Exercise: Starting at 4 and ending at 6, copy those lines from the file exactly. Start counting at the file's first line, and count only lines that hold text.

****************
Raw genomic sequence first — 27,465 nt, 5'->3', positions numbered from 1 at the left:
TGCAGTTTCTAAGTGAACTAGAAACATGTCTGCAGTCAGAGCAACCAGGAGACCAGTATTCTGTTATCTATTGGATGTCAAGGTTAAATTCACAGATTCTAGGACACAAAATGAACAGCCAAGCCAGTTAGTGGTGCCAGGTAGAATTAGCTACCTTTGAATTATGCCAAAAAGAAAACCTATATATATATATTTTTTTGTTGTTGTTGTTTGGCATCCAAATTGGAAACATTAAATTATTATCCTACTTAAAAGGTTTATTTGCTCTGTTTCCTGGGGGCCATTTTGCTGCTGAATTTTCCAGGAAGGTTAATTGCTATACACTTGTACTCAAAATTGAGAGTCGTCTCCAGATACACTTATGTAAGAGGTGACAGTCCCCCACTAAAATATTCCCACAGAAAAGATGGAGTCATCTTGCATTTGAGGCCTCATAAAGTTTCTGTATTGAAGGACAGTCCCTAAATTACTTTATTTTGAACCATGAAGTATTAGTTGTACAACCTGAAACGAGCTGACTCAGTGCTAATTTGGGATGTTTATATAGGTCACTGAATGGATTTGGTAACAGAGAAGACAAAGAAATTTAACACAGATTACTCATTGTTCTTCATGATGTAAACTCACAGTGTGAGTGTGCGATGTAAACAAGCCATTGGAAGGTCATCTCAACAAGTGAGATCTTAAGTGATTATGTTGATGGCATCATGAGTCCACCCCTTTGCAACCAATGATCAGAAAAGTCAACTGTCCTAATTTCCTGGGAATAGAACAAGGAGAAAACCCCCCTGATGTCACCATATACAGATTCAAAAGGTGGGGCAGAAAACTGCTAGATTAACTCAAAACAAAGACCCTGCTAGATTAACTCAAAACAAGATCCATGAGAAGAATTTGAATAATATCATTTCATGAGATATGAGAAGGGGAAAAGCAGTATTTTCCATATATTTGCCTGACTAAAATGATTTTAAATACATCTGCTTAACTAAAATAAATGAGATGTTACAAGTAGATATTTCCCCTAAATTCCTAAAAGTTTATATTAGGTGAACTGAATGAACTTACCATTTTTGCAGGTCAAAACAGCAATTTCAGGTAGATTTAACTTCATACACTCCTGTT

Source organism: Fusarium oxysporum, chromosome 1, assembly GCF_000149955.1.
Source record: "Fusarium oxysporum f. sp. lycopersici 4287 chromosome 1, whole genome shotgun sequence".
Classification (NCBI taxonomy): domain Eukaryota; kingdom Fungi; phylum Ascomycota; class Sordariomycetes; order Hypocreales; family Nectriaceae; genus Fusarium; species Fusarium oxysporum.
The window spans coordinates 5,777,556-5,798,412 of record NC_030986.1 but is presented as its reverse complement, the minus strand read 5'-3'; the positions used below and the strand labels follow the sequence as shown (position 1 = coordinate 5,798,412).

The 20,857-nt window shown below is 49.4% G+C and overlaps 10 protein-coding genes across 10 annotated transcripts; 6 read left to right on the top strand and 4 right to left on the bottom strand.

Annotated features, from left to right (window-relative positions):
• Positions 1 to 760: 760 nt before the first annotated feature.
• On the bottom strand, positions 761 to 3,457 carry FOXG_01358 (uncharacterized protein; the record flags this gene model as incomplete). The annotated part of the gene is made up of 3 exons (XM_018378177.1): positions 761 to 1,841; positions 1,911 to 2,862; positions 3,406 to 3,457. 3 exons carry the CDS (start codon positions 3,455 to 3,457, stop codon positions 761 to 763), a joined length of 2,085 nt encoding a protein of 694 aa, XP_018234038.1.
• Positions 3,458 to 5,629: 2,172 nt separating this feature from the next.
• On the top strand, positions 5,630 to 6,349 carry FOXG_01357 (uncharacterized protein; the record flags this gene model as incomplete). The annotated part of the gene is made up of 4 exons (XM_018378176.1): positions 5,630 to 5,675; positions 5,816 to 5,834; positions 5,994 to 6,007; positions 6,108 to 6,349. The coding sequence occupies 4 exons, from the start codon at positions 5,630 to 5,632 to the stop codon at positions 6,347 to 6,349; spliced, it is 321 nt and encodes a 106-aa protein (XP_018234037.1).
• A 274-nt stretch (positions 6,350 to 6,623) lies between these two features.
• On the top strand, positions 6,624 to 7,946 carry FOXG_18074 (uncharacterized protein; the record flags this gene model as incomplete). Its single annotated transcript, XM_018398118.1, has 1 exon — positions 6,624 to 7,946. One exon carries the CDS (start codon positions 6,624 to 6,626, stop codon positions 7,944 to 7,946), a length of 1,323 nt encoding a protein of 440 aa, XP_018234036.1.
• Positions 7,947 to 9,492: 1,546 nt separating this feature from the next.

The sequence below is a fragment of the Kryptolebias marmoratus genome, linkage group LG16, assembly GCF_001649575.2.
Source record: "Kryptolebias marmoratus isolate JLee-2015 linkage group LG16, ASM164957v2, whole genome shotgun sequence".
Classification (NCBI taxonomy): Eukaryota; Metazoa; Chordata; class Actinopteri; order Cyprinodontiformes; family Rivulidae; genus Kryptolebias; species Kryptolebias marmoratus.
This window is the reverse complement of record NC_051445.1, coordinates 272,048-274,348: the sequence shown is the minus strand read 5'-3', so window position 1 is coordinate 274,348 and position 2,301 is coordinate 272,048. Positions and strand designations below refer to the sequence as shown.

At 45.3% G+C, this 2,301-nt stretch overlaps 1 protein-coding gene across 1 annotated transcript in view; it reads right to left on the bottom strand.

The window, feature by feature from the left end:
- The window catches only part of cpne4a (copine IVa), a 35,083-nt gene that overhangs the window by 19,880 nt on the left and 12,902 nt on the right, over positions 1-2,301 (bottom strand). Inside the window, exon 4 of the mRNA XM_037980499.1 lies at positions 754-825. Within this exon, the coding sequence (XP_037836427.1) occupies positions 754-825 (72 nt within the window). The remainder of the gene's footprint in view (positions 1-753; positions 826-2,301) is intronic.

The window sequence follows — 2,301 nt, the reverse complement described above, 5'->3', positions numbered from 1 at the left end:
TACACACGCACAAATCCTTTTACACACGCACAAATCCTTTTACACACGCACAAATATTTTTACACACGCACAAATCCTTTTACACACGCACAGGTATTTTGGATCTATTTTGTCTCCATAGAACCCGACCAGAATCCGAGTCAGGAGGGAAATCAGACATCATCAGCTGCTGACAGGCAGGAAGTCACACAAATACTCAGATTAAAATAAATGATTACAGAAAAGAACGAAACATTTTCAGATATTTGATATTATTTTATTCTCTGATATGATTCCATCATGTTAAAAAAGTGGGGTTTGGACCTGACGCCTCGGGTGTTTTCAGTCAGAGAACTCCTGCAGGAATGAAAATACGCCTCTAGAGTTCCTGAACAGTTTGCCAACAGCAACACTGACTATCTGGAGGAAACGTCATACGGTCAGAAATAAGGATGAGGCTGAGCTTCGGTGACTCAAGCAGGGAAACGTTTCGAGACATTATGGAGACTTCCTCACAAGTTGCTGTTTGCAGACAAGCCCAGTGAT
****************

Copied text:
Source record: "Fusarium oxysporum f. sp. lycopersici 4287 chromosome 1, whole genome shotgun sequence".
Classification (NCBI taxonomy): domain Eukaryota; kingdom Fungi; phylum Ascomycota; class Sordariomycetes; order Hypocreales; family Nectriaceae; genus Fusarium; species Fusarium oxysporum.
The window spans coordinates 5,777,556-5,798,412 of record NC_030986.1 but is presented as its reverse complement, the minus strand read 5'-3'; the positions used below and the strand labels follow the sequence as shown (position 1 = coordinate 5,798,412).